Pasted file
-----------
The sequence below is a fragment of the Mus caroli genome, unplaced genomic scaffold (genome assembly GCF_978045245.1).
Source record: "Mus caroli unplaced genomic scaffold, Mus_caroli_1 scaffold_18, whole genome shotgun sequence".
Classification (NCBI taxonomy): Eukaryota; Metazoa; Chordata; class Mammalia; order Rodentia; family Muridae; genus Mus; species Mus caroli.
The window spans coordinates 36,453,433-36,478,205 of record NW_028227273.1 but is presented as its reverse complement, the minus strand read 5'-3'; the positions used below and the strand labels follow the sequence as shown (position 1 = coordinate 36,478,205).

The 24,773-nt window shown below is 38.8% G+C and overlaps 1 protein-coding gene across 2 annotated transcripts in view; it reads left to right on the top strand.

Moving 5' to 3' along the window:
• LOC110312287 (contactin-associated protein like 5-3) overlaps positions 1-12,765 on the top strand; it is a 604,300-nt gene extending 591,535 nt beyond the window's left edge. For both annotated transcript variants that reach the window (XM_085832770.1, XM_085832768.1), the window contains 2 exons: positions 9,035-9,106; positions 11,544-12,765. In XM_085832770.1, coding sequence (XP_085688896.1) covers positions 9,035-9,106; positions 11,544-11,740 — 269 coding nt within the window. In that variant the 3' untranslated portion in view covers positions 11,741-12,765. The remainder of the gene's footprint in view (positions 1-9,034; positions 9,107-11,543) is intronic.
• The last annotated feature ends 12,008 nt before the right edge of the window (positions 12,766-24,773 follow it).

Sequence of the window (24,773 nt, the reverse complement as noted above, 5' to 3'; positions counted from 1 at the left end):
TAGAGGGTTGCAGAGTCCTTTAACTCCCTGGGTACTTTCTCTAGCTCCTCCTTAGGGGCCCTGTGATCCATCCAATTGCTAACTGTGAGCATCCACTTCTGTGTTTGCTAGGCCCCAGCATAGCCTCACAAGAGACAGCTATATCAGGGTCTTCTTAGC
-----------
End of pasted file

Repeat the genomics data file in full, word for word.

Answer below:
The sequence below is a fragment of the Mus caroli genome, unplaced genomic scaffold (genome assembly GCF_978045245.1).
Source record: "Mus caroli unplaced genomic scaffold, Mus_caroli_1 scaffold_18, whole genome shotgun sequence".
Classification (NCBI taxonomy): Eukaryota; Metazoa; Chordata; class Mammalia; order Rodentia; family Muridae; genus Mus; species Mus caroli.
The window spans coordinates 36,453,433-36,478,205 of record NW_028227273.1 but is presented as its reverse complement, the minus strand read 5'-3'; the positions used below and the strand labels follow the sequence as shown (position 1 = coordinate 36,478,205).

The 24,773-nt window shown below is 38.8% G+C and overlaps 1 protein-coding gene across 2 annotated transcripts in view; it reads left to right on the top strand.

Moving 5' to 3' along the window:
• LOC110312287 (contactin-associated protein like 5-3) overlaps positions 1-12,765 on the top strand; it is a 604,300-nt gene extending 591,535 nt beyond the window's left edge. For both annotated transcript variants that reach the window (XM_085832770.1, XM_085832768.1), the window contains 2 exons: positions 9,035-9,106; positions 11,544-12,765. In XM_085832770.1, coding sequence (XP_085688896.1) covers positions 9,035-9,106; positions 11,544-11,740 — 269 coding nt within the window. In that variant the 3' untranslated portion in view covers positions 11,741-12,765. The remainder of the gene's footprint in view (positions 1-9,034; positions 9,107-11,543) is intronic.
• The last annotated feature ends 12,008 nt before the right edge of the window (positions 12,766-24,773 follow it).

Sequence of the window (24,773 nt, the reverse complement as noted above, 5' to 3'; positions counted from 1 at the left end):
TAGAGGGTTGCAGAGTCCTTTAACTCCCTGGGTACTTTCTCTAGCTCCTCCTTAGGGGCCCTGTGATCCATCCAATTGCTAACTGTGAGCATCCACTTCTGTGTTTGCTAGGCCCCAGCATAGCCTCACAAGAGACAGCTATATCAGGGTCTTCTTAGC